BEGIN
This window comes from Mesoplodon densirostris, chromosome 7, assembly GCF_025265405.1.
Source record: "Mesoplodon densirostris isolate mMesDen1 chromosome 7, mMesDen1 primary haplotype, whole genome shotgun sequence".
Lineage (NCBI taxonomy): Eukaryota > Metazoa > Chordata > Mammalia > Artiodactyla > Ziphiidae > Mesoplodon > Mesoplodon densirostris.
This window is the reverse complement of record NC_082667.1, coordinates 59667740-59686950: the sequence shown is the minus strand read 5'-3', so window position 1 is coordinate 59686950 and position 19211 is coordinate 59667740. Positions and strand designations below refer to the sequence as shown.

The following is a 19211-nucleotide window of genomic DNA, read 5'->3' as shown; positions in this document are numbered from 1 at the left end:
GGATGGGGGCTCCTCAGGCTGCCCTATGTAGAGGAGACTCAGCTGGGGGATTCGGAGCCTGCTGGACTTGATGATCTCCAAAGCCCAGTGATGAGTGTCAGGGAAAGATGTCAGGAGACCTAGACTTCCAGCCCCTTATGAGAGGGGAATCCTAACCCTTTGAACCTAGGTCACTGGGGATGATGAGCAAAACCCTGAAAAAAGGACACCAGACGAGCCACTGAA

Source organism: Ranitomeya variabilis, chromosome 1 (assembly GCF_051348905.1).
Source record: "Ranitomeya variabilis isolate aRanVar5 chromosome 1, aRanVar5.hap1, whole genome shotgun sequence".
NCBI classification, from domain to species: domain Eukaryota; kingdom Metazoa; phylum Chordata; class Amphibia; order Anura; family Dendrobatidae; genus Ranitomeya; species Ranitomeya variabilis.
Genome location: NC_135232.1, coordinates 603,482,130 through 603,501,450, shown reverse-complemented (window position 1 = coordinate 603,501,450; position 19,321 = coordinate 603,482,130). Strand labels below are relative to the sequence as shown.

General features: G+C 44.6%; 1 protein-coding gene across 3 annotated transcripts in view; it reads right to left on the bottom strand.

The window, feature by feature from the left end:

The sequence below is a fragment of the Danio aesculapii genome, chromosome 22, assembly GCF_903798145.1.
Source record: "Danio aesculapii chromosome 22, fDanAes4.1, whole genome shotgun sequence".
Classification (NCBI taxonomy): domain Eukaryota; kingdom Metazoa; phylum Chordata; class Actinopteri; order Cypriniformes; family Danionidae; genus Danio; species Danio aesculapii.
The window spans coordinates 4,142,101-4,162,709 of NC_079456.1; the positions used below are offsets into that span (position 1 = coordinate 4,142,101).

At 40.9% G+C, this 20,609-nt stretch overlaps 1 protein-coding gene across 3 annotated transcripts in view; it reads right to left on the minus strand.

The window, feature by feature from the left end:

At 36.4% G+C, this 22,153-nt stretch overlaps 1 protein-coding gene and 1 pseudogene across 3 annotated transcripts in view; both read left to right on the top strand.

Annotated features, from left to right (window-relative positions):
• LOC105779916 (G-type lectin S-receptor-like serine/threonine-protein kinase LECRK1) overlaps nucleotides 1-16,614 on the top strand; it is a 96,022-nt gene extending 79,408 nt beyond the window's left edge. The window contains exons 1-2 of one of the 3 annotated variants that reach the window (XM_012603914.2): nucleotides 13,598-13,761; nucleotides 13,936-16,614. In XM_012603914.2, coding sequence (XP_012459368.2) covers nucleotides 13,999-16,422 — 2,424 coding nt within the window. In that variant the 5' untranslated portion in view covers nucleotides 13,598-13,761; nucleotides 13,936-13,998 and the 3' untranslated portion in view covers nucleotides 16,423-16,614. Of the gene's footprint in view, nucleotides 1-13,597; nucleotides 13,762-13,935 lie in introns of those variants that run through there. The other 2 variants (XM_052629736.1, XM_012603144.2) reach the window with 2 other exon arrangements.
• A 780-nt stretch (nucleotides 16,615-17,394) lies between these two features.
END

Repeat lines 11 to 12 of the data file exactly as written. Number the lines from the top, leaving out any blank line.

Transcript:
General features: G+C 44.6%; 1 protein-coding gene across 3 annotated transcripts in view; it reads right to left on the bottom strand.

The window, feature by feature from the left end: